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New laws in Singapore imposing restrictions on foreign workers have sparked some concern about a rise in labor costs among small and medium-sized businesses.
According to the Association of Charted Certified Accountants (ACCA) and the Institute of Management Accountants (IMA), government spending and policy was one of the topics most talked about by businesses in Malaysia, Singapore and Pakistan in a quarterly survey of global economic conditions.
"In Singapore, the comments about government policy were mainly related to the restriction on numbers of foreign workers, causing concerns that labor costs would rise, but also included positive perceptions on such things as government incentives for SMEs [small and medium enterprises]," said the report, which was published on Thursday.
Singapore announced last month that firms with more than 25 employees must advertise vacancies for jobs paying less than 12,000 Singapore dollars ($9,685) a month on a new jobs bank administered by a state agency for at least 14 days before applying for an employment pass to bring in a foreign national. The rules come into effect in August 2014.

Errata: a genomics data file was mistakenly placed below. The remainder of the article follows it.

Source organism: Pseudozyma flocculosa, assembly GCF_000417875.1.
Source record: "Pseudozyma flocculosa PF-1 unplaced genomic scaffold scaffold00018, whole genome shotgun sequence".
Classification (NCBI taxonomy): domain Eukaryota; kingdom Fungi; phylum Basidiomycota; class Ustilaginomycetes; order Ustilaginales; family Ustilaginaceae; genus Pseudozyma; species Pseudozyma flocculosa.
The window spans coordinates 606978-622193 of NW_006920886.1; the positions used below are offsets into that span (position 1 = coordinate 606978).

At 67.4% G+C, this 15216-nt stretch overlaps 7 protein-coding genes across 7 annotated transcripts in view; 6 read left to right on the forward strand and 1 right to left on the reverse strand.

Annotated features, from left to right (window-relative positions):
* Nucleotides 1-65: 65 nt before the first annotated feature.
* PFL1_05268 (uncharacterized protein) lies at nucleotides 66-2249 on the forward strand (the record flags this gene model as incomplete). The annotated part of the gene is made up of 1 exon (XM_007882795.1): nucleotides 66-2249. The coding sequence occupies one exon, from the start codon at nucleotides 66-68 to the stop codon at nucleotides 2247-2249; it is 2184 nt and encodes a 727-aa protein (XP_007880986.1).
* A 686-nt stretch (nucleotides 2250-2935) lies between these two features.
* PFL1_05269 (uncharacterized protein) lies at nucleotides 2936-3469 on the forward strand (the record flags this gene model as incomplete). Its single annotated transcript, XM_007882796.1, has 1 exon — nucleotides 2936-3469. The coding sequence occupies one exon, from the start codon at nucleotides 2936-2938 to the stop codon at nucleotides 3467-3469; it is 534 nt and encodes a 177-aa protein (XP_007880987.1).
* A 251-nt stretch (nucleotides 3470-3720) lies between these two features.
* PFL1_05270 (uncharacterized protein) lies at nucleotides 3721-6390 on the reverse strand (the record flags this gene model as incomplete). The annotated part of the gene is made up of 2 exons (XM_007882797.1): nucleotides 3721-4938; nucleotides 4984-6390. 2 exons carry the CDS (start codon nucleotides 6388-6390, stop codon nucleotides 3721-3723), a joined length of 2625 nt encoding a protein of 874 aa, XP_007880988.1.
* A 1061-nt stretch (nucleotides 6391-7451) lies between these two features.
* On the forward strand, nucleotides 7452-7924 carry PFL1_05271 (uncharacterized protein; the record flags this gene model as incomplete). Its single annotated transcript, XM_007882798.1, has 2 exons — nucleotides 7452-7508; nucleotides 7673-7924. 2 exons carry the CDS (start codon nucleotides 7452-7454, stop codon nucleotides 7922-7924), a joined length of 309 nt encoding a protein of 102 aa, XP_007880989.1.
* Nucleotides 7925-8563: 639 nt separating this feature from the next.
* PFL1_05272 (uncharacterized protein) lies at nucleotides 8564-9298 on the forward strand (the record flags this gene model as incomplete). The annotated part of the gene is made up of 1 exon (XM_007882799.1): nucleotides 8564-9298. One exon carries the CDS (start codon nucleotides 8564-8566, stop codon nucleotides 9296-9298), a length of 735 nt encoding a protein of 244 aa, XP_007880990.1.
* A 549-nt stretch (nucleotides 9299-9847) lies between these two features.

The government's immigration policies have become a contentious issue in the wealthy city-state, where an influx of foreign workers has pressured the public transport system and helped push up the cost of housing in recent years.
Singapore has a population of roughly 5.4 million, up from about 4.03 million in 2000, according to government data. Non-residents make up more than a quarter of the population compared with less than a quarter in 2000.
"The traditional source of labor from outside the country is being tightened and that means a changed landscape for small and medium-sized firms," said CIMB Regional Economist Seng Wun Song. "The message is put better technology to use, pay low-paid workers better. All this adds up in terms of higher costs."
Analysts say higher labor costs is something the central bank is likely to watch closely, especially if companies pass on those costs to consumers, pushing up inflation in a city which has grappled with higher prices in recent years.
Singapore's headline annual inflation rate edged up to 2 percent in August from 1.9 percent in July.
Song says that a closer look at the inflation numbers shows that price rises in the services sector have picked up pace. Service-sector inflation edged up to 2.7 percent year-on-year in August from 2.5 percent in July.
"There will be an inflation impact from the changes in the labor laws, which is why the government is looking at staggered wage increases sector-by-sector," said Song.
According to the ACCA and IMA quarterly economic report, overall business sentiment in Singapore remains upbeat.
"Overall, businesses in Singapore were the most positive among the major ACCA and IMA markets towards their government response to the economic downturn, with 46 percent of SMEs rating this as good, far above the global average of 15 percent," Leong Soo Yee, Head of ACCA Singapore, said in a statement.
— CNBC.Com's Dhara Ranasinghe; Follow her on Twitter